Living the Scientific Life (Scientist, Interrupted)

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Big Brown fights with his jockey, Kent Desormeaux, in the stretch before he crosses the finish line last in the 140th Belmont Stakes at Belmont Park in Elmont, N.Y. on Saturday, June 7, 2008.

Image: Chang W. Lee, NYTimes.

Big Brown was the favorite to win to today’s Belmont Stakes, the 140th time this classic race has been run. Big Brown started from the far inside post position and ran against eight rivals in the 1.5 mile (2.41 kilometers) race, often referred to as the “Test of a Champion.” The record for this race, 2:24, was set by the mighty Secretariat when he won the Triple Crown in 1973.

Big Brown finishes DEAD LAST! (But at least he survived).

[images and race video included below the fold]

The undefeated Big Brown, who never ran better than third in today’s Belmont Stakes, made history by becoming the first Triple Crown hopeful to finish dead last in the Belmont Stakes. In fact, Big Brown’s losing margin was so great that no one bothered to record exactly what it was. What happened?

The race started off innocuously enough. Big Brown loaded calmly into the gate and broke well at the bell. But the trouble began early when he was apparently kicked by a horse running in front of him before entering the first turn. Even though it is not unusual for a horse to be kicked during the running of a race, did it negatively affect Big Brown? Or perhaps the freakish heat and humidity harmed his performance?

“It was hot as hell out there,” complained Kent Desormeaux, Big Brown’s regular jockey. When Desormeaux asked Big Brown for his typical explosive run on the backstretch, the horse, who was in third place, didn’t respond, despite having a clear path. Big Brown’s competitive edge disappeared.

“He was empty. He didn’t have anything left,” Desormeaux later reported. “I had no horse. He’s the best horse I’ve ever been on so I took care of him.”

Deciding that Big Brown was in some form of distress and would not finish in the money anyway, Desormeaux eased him up in the backstretch, ending up finishing dead last to 38-1 long shot, Da’ Tara ($79, $28 and $14.80), a Tiznow colt trained by Nick Zito. Da’ Tara, who led wire-to-wire, won by 5 1/4 lengths in a truly unimpressive time of 2:29.65, with Denis of Cork ($5.80 and $4.10) in second place and Anak Nakal ($7.60) and Ready’s Echo ($6.20) finishing in a dead heat for third. Interestingly, Zito also trained Anak Nakal. But even Zito was concerned about Big Brown’s astonishingly poor performance.

“I was watching Big Brown,” remarked Zito. “Obviously, he wasn’t Big Brown.”

Tired, but victorious. Jockey Alan Garcia, atop Da’Tara, loks back at the field after crossing the finish line during the 140th running of the Belmont Stakes at Belmont Park.

Image: Al Bello (Getty Images) [larger view].

Unfortunately, as he slowed down, Big Brown injured another horse in the race. When Desormeaux eased him up, his horse wobbled into a competitor, Tale of Ekati, injuring that colt by stepping on Ekati’s right hind heel and cutting it badly.

But Big Brown was not obviously hurt himself. Track veterinarian, Larry Bramlage, said that an early post-race examination indicated that the horse did not sustain an injury — a concern to everyone who watched in horror as Eight Belles collapsed and died on the racetrack a few short weeks ago.

“He looked fine during the race,” Bramlage said. “All I saw was when Desormeaux slowed him down. The veterinarian inspection team did not find anything wrong with him and he was not lame.”

So what happened to Big Brown? He is not obviously injured (although who knows what a more thorough examination might reveal in the next few days), but he also was clearly not himself today. Was it the heat and humidity? Did the lasix (to prevent him from bleeding) with cause him to become too dehydrated to run? Or maybe it was the lack of his monthly steroid injection? Or the repaired quarter crack in his left hoof? Perhaps it was the threeday break from training while his hoof injury was repaired? All of these factors, or some combination of them? None of these factors?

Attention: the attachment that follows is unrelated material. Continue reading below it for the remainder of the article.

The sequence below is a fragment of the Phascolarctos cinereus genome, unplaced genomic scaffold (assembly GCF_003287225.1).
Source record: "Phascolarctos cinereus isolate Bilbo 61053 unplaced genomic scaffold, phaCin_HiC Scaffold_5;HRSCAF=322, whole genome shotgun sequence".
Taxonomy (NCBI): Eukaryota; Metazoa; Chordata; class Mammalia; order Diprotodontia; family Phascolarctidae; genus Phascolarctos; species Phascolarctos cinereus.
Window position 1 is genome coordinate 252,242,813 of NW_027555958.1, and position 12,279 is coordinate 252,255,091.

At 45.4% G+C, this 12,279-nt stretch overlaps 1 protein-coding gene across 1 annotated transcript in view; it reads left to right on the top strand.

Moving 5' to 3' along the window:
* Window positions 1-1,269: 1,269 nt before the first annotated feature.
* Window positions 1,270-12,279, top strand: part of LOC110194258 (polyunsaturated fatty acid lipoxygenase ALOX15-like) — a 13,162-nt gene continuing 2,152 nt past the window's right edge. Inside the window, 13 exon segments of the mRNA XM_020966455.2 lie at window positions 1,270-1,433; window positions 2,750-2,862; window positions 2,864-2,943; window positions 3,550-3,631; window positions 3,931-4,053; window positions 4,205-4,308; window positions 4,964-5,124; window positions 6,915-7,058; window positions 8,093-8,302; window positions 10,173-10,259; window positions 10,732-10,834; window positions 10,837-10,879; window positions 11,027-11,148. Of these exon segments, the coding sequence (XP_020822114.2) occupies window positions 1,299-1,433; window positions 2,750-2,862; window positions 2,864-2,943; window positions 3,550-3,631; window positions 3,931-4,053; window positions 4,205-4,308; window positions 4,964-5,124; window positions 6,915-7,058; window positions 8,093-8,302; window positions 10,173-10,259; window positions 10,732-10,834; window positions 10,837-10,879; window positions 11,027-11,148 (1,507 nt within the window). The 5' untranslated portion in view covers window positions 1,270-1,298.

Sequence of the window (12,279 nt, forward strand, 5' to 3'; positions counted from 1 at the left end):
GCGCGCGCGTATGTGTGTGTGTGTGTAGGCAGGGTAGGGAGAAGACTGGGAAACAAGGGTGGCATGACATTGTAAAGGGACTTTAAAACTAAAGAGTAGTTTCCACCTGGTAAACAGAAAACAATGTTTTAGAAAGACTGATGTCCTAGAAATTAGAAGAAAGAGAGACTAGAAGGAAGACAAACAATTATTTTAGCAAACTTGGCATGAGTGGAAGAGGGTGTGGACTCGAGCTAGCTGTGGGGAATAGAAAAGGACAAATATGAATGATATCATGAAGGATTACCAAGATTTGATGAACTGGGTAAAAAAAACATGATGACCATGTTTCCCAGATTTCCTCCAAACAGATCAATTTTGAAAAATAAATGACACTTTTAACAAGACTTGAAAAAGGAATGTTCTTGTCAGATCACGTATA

I am surprised that Big Brown did not win the Belmont, but I also have said several times that Big Brown is NOT a great horse, that he is simply the best of a very poor group of horses. This sad performance strongly reinforces my opinion.

Start of a Belmont Stakes (not the 2008 race).

Image: Getty Images [larger view].

What did you all say would happen to Big Brown in today’s Belmont Stakes?

Watch Big Brown’s astonishing Belmont Stakes loss [2:44];

Comments

  1. #1 Carleen
    June 7, 2008

    Kent lost the race

  2. #2 tvnewsbadge
    June 7, 2008

    I don’t know if this race proves anything about the quality of Big Brown one way or another. I’m willing to wait until the results of the investgations that are sure to follow.

    I do know this, however, it good that the jocky cared about this horse, because I would not be surpised that we’re going to find out that his “connections” sure didn’t.

    Kent Desormeaux is, in my mind, a real hero here, for taking care of his horse.

    TvNB

  3. #3 "GrrlScientist"
    June 7, 2008

    indeed. i am glad that kent took care of big brown by safeguarding his health. and like you, i doubt that his hedge fund owners give a rat’s ass about big brown beyond his sale value. but it is clear that the horse was running badly in the race, and would have not finished in the money anyway, so kent made the best decision possible by easing him up.

  4. #4 Reality Check
    June 7, 2008

    I didn’t expect Big Brown to win the race, in fact I was surprised he finished the race without going lame. He’s a ticking time bonb of unsoundness

  5. #5 johngalt
    June 7, 2008

    I DID expect Big Brown to win and I WAS rooting for him. What everyone I’ve heard speculate about the reason for his failure seems to overlook is that the Belmont race is 1.5 miles versus a mile and a quarter (or less) for the other two triple crown races. Big Brown had to be held back at the start. He’s a sprinter. It’s not surprising that he couldn’t make a strong finish in a race 20 percent longer than the two he won. The freak northeast heat wave didn’t help him any either.

  6. #6 ivegotaminute
    June 7, 2008